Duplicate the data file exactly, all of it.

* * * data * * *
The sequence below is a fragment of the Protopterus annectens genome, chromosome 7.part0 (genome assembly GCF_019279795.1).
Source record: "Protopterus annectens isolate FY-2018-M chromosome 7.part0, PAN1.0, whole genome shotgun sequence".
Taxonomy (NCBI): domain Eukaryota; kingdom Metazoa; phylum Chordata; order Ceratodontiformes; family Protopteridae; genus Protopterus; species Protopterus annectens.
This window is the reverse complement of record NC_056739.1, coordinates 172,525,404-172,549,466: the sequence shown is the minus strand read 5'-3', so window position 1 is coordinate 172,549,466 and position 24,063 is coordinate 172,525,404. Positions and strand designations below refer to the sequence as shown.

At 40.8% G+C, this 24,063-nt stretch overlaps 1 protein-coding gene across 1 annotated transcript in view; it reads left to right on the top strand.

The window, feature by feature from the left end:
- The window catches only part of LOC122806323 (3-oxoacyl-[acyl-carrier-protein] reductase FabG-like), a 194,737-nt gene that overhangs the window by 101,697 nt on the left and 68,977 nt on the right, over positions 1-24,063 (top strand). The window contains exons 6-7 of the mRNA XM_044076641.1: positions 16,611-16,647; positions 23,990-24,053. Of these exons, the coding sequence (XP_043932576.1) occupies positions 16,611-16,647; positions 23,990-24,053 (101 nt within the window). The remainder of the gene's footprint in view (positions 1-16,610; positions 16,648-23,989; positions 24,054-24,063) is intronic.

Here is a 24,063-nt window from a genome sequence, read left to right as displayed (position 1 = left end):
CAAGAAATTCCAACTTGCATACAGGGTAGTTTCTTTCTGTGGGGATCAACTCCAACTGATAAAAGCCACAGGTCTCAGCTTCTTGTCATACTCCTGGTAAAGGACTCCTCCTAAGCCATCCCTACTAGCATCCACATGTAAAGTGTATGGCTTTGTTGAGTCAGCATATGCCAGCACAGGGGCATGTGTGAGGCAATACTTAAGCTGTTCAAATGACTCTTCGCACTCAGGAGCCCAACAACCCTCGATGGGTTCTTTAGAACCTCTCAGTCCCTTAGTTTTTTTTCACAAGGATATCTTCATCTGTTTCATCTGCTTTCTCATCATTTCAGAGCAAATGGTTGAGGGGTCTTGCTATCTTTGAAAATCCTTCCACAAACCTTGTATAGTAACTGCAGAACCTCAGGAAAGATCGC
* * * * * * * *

The sequence below is a fragment of the Protopterus annectens genome, chromosome 7.part0 (genome assembly GCF_019279795.1).
Source record: "Protopterus annectens isolate FY-2018-M chromosome 7.part0, PAN1.0, whole genome shotgun sequence".
Taxonomy (NCBI): domain Eukaryota; kingdom Metazoa; phylum Chordata; order Ceratodontiformes; family Protopteridae; genus Protopterus; species Protopterus annectens.
This window is the reverse complement of record NC_056739.1, coordinates 172,525,404-172,549,466: the sequence shown is the minus strand read 5'-3', so window position 1 is coordinate 172,549,466 and position 24,063 is coordinate 172,525,404. Positions and strand designations below refer to the sequence as shown.

At 40.8% G+C, this 24,063-nt stretch overlaps 1 protein-coding gene across 1 annotated transcript in view; it reads left to right on the top strand.

The window, feature by feature from the left end:
- The window catches only part of LOC122806323 (3-oxoacyl-[acyl-carrier-protein] reductase FabG-like), a 194,737-nt gene that overhangs the window by 101,697 nt on the left and 68,977 nt on the right, over positions 1-24,063 (top strand). The window contains exons 6-7 of the mRNA XM_044076641.1: positions 16,611-16,647; positions 23,990-24,053. Of these exons, the coding sequence (XP_043932576.1) occupies positions 16,611-16,647; positions 23,990-24,053 (101 nt within the window). The remainder of the gene's footprint in view (positions 1-16,610; positions 16,648-23,989; positions 24,054-24,063) is intronic.

Here is a 24,063-nt window from a genome sequence, read left to right as displayed (position 1 = left end):
CAAGAAATTCCAACTTGCATACAGGGTAGTTTCTTTCTGTGGGGATCAACTCCAACTGATAAAAGCCACAGGTCTCAGCTTCTTGTCATACTCCTGGTAAAGGACTCCTCCTAAGCCATCCCTACTAGCATCCACATGTAAAGTGTATGGCTTTGTTGAGTCAGCATATGCCAGCACAGGGGCATGTGTGAGGCAATACTTAAGCTGTTCAAATGACTCTTCGCACTCAGGAGCCCAACAACCCTCGATGGGTTCTTTAGAACCTCTCAGTCCCTTAGTTTTTTTTCACAAGGATATCTTCATCTGTTTCATCTGCTTTCTCATCATTTCAGAGCAAATGGTTGAGGGGTCTTGCTATCTTTGAAAATCCTTCCACAAACCTTGTATAGTAACTGCAGAACCTCAGGAAAGATCGC